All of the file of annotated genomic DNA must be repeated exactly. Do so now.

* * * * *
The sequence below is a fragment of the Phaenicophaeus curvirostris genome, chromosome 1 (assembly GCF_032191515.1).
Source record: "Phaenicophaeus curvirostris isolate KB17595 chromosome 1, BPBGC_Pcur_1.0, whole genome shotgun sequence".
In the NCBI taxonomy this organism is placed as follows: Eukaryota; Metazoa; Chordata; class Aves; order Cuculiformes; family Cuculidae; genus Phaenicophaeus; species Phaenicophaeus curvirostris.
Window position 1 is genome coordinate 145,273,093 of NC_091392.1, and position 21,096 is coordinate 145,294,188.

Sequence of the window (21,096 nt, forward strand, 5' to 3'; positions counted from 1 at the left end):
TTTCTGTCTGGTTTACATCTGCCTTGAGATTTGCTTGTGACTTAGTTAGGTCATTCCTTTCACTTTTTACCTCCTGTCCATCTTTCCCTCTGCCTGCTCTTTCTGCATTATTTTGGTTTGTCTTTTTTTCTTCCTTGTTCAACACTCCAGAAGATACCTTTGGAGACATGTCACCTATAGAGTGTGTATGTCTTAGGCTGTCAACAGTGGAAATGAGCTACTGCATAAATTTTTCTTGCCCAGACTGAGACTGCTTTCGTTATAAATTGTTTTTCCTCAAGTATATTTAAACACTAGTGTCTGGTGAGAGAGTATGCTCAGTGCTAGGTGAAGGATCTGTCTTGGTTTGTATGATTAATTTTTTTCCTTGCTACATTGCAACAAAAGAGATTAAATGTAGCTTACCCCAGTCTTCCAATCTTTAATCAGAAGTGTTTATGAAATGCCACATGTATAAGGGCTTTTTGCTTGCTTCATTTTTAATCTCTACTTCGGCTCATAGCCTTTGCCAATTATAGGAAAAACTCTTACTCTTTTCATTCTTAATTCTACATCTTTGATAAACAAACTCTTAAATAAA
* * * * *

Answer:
The sequence below is a fragment of the Phaenicophaeus curvirostris genome, chromosome 1 (assembly GCF_032191515.1).
Source record: "Phaenicophaeus curvirostris isolate KB17595 chromosome 1, BPBGC_Pcur_1.0, whole genome shotgun sequence".
In the NCBI taxonomy this organism is placed as follows: Eukaryota; Metazoa; Chordata; class Aves; order Cuculiformes; family Cuculidae; genus Phaenicophaeus; species Phaenicophaeus curvirostris.
Window position 1 is genome coordinate 145,273,093 of NC_091392.1, and position 21,096 is coordinate 145,294,188.

Sequence of the window (21,096 nt, forward strand, 5' to 3'; positions counted from 1 at the left end):
TTTCTGTCTGGTTTACATCTGCCTTGAGATTTGCTTGTGACTTAGTTAGGTCATTCCTTTCACTTTTTACCTCCTGTCCATCTTTCCCTCTGCCTGCTCTTTCTGCATTATTTTGGTTTGTCTTTTTTTCTTCCTTGTTCAACACTCCAGAAGATACCTTTGGAGACATGTCACCTATAGAGTGTGTATGTCTTAGGCTGTCAACAGTGGAAATGAGCTACTGCATAAATTTTTCTTGCCCAGACTGAGACTGCTTTCGTTATAAATTGTTTTTCCTCAAGTATATTTAAACACTAGTGTCTGGTGAGAGAGTATGCTCAGTGCTAGGTGAAGGATCTGTCTTGGTTTGTATGATTAATTTTTTTCCTTGCTACATTGCAACAAAAGAGATTAAATGTAGCTTACCCCAGTCTTCCAATCTTTAATCAGAAGTGTTTATGAAATGCCACATGTATAAGGGCTTTTTGCTTGCTTCATTTTTAATCTCTACTTCGGCTCATAGCCTTTGCCAATTATAGGAAAAACTCTTACTCTTTTCATTCTTAATTCTACATCTTTGATAAACAAACTCTTAAATAAA